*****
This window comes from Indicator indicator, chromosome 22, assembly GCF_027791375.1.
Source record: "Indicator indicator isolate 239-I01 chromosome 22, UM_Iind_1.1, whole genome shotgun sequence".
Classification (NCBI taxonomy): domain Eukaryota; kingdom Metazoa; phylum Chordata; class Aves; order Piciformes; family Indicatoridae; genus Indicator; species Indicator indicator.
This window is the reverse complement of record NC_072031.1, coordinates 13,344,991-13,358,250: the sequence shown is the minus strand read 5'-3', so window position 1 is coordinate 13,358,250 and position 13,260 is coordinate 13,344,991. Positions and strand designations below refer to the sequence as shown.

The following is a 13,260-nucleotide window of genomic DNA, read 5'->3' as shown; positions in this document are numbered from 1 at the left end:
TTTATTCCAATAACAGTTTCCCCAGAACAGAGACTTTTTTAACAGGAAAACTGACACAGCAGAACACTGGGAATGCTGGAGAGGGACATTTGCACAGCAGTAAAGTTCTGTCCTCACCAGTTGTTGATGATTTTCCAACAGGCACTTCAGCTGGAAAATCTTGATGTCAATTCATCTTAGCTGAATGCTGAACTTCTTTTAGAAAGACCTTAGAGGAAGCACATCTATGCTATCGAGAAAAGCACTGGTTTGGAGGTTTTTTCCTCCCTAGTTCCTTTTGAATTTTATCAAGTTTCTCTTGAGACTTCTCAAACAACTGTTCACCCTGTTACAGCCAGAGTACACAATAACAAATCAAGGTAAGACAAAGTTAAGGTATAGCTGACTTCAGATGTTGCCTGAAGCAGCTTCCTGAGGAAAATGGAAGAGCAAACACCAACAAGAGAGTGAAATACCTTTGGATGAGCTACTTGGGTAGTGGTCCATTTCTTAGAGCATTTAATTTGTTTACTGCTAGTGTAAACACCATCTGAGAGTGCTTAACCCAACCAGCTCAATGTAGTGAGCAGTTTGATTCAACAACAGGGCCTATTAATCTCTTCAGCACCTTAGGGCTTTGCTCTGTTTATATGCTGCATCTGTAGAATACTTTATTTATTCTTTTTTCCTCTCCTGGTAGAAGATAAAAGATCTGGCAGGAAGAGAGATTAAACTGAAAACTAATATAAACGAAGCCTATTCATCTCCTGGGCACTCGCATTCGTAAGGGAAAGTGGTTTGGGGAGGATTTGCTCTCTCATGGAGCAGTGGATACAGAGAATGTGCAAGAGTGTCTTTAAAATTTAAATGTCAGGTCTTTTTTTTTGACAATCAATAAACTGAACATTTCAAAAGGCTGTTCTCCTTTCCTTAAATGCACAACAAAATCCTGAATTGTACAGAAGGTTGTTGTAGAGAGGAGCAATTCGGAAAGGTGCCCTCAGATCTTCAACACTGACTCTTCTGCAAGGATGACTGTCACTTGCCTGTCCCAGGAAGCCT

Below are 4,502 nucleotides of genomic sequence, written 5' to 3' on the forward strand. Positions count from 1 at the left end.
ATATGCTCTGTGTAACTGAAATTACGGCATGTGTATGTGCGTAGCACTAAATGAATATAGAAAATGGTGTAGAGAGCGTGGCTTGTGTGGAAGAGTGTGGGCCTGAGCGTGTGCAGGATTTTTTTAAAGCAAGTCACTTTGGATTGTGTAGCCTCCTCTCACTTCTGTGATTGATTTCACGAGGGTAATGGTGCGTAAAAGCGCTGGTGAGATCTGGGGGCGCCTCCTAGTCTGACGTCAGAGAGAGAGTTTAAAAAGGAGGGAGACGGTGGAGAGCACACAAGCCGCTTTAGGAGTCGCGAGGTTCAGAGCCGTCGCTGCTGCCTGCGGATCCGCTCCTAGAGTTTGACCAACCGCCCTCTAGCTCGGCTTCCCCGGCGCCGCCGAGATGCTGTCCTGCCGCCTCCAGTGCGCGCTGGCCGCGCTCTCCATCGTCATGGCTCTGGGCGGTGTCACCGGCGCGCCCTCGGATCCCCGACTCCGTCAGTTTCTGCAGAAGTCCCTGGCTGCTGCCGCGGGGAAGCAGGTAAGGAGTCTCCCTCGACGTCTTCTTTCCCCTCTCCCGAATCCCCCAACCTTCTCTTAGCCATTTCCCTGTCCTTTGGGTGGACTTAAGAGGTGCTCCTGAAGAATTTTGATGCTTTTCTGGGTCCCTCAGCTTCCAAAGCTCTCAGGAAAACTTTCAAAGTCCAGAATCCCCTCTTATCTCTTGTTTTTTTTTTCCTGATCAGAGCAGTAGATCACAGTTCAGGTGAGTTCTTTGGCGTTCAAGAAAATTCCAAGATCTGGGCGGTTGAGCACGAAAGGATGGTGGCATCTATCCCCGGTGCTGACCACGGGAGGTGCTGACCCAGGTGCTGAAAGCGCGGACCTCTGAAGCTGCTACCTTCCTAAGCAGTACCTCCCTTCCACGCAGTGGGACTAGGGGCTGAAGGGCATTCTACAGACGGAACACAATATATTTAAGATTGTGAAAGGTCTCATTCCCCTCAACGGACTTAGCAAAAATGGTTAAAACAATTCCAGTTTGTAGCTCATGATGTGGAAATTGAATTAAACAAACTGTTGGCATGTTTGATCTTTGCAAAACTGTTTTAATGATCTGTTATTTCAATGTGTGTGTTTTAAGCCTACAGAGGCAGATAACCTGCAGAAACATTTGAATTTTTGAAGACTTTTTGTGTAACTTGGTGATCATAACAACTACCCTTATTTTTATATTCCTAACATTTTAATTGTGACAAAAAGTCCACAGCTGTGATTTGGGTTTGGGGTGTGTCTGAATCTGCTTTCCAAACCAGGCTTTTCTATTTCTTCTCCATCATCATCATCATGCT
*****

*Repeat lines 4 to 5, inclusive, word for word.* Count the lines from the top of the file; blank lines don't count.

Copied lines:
This window is the reverse complement of record NC_072031.1, coordinates 13,344,991-13,358,250: the sequence shown is the minus strand read 5'-3', so window position 1 is coordinate 13,358,250 and position 13,260 is coordinate 13,344,991. Positions and strand designations below refer to the sequence as shown.

The following is a 13,260-nucleotide window of genomic DNA, read 5'->3' as shown; positions in this document are numbered from 1 at the left end: